Rotterdam Convention
Rotterdam Convention

Photo courtesy of Kiara Worth

The question of what, exactly, constitutes a risk evaluation dominated the Chemical Review Committee’s (CRC) discussions on Tuesday. The Committee started the second day of its meeting with a presentation from the intersessional Task Group on the pesticide Methidathion, which is used to control caterpillars on crops. While the Task Group concluded that the notifications of final regulatory action submitted by Uruguay and Mozambique fulfill the Annex II criteria for listing banned or severely restricted chemicals under the Rotterdam Convention, several members and observers raised concerns about both notifications, particularly with regard to the validity of the risk evaluations in Mozambique’s submission and the risk evaluation tool employed by Uruguay. The concerns regarding Mozambique’s notification overlapped with those raised in Monday’s discussions of Terbufos, Thiodicarb, and Iprodione.

Chemical Review Committee Chair Noluzuko Gwayi, South Africa

Chemical Review Committee Chair Noluzuko Gwayi, South Africa

Acknowledging the divided views on this issue, CRC Chair Noluzuko Gwayi suspended plenary to allow participants to gather in a contact group on common issues across the notifications from Mozambique. This group, co-chaired by Timo Seppälä (Finland) and Christian Sekomo Birame (Rwanda), was mandated to discuss whether the four chemicals addressed thus far meet the criteria of Annex II, paragraph b(iii), which specifies that: “The final regulatory action was based on a risk evaluation involving prevailing conditions within the party taking action.”

Timo Seppälä, Finland

Timo Seppälä, Finland, chairs the contact group on common issues among the notifications from Mozambique.

The contact group convened for several hours in the afternoon and evening (UTC +2), but was unable to reconcile the views of participants. Those who opposed accepting the notifications called for additional data, including on, for example, exposure to specific substances and patterns of overuse. Several members questioned whether the survey of farmworkers submitted by Mozambique, which considered general uses of agricultural chemicals rather than specific pesticides, was sufficient for a risk evaluation. Others questioned whether Mozambique has implemented a national policy to address these specific substances. One observer said there is no evidence that improper use of pesticides is resulting in exposure levels that would pose risks to human health and the environment, and said hazard information plus improper use do not constitute a risk evaluation.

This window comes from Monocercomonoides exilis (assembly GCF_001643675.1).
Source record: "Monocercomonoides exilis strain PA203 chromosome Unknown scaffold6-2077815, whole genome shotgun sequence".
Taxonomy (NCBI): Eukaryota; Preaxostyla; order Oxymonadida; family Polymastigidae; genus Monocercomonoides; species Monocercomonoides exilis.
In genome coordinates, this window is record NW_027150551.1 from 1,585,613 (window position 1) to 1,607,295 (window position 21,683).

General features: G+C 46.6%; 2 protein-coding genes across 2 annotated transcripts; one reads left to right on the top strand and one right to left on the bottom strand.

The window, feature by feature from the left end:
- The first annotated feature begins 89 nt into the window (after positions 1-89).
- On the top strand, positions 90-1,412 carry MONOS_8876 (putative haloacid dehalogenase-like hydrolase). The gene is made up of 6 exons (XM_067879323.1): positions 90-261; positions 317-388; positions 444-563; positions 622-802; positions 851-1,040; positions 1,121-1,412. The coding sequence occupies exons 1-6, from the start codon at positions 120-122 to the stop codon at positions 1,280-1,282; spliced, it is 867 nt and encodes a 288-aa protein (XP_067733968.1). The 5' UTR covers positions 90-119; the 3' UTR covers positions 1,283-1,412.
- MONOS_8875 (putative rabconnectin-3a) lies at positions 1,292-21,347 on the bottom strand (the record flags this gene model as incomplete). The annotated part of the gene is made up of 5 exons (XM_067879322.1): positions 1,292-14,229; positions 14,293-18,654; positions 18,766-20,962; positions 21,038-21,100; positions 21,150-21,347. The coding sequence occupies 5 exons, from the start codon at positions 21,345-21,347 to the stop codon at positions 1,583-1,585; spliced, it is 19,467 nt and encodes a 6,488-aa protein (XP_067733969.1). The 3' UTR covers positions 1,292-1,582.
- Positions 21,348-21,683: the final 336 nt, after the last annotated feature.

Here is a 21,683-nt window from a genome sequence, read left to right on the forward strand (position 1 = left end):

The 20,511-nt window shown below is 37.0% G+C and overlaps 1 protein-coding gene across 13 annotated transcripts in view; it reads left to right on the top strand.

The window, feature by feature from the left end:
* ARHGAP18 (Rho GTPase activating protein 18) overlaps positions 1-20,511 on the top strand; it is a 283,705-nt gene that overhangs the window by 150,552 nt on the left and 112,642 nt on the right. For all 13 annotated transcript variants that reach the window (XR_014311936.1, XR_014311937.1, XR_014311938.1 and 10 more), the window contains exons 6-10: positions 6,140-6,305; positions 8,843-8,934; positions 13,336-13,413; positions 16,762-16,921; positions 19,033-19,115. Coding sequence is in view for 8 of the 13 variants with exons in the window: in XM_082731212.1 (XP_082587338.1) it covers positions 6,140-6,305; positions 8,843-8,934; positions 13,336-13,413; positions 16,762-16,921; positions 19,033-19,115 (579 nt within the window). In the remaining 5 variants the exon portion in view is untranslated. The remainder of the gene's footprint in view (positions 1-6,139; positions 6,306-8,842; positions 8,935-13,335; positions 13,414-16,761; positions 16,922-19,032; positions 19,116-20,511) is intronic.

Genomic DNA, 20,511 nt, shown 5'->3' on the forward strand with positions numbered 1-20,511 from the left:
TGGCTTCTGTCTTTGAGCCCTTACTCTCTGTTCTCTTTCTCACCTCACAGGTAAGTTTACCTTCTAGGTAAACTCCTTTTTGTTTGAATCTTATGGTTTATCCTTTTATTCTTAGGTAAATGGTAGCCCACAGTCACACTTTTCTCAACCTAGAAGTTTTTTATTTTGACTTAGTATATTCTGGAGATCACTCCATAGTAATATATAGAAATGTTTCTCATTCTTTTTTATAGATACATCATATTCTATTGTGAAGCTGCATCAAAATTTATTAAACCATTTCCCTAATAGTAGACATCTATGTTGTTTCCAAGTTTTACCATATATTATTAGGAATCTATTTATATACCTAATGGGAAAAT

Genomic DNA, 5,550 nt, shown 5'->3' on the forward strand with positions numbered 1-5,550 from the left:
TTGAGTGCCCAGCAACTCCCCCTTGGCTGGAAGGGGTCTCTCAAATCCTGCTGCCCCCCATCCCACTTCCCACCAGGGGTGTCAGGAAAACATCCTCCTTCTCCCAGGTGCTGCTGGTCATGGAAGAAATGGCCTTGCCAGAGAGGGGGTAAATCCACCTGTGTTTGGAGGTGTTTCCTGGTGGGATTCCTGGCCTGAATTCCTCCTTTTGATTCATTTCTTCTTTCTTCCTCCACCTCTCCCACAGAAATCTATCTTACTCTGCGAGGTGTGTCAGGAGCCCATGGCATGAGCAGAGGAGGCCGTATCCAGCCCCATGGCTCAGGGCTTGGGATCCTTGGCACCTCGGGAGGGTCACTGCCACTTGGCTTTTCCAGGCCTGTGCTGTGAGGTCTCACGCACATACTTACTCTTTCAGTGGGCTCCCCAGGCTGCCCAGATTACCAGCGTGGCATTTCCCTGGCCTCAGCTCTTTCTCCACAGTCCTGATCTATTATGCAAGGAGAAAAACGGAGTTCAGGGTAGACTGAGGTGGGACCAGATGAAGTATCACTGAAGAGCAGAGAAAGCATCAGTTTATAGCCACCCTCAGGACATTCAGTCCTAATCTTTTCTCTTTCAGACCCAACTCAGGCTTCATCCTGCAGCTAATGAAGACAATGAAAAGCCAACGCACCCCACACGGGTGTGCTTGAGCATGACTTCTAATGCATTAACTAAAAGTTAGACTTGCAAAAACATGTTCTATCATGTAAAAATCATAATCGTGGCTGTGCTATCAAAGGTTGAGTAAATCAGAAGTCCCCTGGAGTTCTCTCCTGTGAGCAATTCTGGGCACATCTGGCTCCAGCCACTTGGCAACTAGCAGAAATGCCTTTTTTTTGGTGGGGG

Several emphasized that the risk evaluation that was conducted is simple but meets the Annex II criteria, underscoring that risk evaluations are not as stringent as risk assessments. Several noted, for example, that the notifications contain information on hazards to human health, that this information triggered next steps at the national level, and that the survey was a socioeconomic study that demonstrated that farmers and farmworkers in Mozambique do not have the capacity to appropriately use pesticides that are hazardous to human health. One participant reminded the CRC that the Rotterdam Convention is designed to facilitate information exchange, not ban chemicals, and expressed concern that calls for more stringent data than is required by the Convention will create barriers to participation in the PIC process for low- and middle-income countries.

After lengthy discussions, contact group Co-Chair Seppälä noted that it would not be possible to reach consensus in the contact group and adjourned discussion. Participants will reconvene in plenary on Wednesday.

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